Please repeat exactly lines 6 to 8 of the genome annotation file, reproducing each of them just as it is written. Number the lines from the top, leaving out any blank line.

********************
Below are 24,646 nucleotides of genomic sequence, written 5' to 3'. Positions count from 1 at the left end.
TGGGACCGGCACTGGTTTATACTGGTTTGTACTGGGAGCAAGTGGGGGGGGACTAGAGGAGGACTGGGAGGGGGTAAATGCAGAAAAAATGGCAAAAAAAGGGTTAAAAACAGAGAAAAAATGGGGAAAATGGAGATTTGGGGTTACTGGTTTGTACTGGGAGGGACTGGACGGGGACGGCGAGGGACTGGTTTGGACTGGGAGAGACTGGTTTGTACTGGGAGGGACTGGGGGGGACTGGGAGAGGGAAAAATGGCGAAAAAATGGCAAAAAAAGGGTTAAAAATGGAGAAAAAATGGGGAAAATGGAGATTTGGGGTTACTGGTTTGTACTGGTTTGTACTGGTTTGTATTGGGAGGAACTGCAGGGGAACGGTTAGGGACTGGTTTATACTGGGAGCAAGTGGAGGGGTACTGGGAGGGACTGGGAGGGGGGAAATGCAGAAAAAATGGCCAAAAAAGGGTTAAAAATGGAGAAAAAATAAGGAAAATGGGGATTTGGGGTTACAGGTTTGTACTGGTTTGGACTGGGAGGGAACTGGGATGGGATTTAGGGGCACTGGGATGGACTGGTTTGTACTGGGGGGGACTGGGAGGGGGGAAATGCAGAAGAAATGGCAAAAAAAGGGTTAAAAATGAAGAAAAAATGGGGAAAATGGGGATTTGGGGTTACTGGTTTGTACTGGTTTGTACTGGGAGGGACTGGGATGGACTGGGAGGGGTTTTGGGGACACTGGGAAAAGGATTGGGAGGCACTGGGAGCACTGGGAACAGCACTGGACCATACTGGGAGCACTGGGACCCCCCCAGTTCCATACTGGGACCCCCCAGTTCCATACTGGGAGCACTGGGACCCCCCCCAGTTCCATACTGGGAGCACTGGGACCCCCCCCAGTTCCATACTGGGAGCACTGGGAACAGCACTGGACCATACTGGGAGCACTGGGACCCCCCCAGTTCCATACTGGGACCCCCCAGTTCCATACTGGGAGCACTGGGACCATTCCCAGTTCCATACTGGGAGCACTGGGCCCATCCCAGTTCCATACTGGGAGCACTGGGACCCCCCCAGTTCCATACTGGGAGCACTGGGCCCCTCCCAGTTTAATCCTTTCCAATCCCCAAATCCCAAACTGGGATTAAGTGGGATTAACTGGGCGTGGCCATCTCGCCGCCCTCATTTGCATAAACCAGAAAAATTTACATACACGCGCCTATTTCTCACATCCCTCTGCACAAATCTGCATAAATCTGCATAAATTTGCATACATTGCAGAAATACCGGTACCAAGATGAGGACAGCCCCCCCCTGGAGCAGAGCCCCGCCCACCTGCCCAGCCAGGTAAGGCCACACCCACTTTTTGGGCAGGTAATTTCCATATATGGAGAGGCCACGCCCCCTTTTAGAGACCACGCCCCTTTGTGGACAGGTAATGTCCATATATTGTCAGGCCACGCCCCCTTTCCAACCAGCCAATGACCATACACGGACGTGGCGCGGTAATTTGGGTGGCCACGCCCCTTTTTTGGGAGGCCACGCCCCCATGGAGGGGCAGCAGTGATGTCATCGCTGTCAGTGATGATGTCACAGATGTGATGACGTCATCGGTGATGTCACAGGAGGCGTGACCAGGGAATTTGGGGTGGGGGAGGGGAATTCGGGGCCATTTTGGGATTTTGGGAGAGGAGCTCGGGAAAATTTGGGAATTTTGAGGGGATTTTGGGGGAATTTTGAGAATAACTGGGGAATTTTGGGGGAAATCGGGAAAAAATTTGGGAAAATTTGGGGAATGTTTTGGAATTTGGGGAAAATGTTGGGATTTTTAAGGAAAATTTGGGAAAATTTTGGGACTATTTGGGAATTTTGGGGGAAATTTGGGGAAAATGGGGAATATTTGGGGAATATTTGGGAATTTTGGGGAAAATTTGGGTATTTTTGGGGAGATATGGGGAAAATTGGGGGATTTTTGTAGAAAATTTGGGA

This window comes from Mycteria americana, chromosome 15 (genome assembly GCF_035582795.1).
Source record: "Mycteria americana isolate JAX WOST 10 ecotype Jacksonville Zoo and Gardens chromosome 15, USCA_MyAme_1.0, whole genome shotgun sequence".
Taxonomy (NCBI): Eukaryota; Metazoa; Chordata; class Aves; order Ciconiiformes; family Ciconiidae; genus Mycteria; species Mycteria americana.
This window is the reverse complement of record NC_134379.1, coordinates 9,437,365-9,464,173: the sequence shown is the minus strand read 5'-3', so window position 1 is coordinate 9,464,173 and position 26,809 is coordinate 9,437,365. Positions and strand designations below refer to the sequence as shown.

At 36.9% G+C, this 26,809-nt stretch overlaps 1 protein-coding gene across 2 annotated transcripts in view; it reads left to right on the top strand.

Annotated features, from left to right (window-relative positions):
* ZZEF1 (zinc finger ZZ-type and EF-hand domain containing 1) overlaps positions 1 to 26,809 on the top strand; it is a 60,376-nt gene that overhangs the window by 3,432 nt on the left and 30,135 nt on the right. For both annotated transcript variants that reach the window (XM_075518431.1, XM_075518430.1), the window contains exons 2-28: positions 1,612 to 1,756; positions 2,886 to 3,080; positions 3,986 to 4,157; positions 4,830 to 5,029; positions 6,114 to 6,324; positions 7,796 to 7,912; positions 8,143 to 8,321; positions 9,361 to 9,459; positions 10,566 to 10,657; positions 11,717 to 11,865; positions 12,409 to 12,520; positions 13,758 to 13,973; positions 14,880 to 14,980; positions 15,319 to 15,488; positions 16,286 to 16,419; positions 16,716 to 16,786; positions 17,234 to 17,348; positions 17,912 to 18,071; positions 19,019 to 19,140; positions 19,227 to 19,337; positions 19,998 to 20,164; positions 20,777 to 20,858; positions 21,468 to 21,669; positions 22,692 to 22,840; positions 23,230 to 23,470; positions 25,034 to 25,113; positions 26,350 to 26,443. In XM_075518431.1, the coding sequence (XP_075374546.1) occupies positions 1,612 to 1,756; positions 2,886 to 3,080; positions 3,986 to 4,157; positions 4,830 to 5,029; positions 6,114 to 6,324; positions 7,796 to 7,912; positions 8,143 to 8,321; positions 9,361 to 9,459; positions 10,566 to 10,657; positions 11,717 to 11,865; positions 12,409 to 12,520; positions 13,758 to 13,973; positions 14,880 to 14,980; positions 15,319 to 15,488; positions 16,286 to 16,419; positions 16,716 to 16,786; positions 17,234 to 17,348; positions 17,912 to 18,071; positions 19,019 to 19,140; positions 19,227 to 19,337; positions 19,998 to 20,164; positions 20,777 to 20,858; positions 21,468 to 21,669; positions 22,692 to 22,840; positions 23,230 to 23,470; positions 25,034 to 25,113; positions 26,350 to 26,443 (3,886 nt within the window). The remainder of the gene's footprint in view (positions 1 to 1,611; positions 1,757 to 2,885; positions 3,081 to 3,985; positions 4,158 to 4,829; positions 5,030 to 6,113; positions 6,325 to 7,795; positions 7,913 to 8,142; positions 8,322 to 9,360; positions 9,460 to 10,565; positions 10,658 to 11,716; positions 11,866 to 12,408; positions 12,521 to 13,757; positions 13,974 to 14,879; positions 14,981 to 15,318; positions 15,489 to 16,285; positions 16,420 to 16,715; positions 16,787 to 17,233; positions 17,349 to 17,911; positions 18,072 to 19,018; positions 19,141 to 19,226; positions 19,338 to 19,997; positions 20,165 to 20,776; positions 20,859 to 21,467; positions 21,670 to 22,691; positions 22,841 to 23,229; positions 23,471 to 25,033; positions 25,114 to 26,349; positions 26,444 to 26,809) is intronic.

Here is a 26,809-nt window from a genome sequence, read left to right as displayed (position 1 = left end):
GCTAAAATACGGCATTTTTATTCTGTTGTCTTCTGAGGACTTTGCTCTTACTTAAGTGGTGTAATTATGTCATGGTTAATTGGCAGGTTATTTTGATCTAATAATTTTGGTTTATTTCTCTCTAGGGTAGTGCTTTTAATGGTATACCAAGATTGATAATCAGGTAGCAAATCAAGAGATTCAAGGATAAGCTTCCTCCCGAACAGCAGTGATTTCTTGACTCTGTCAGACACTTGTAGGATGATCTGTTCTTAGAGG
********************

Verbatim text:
This window is the reverse complement of record NC_134379.1, coordinates 9,437,365-9,464,173: the sequence shown is the minus strand read 5'-3', so window position 1 is coordinate 9,464,173 and position 26,809 is coordinate 9,437,365. Positions and strand designations below refer to the sequence as shown.

At 36.9% G+C, this 26,809-nt stretch overlaps 1 protein-coding gene across 2 annotated transcripts in view; it reads left to right on the top strand.

Annotated features, from left to right (window-relative positions):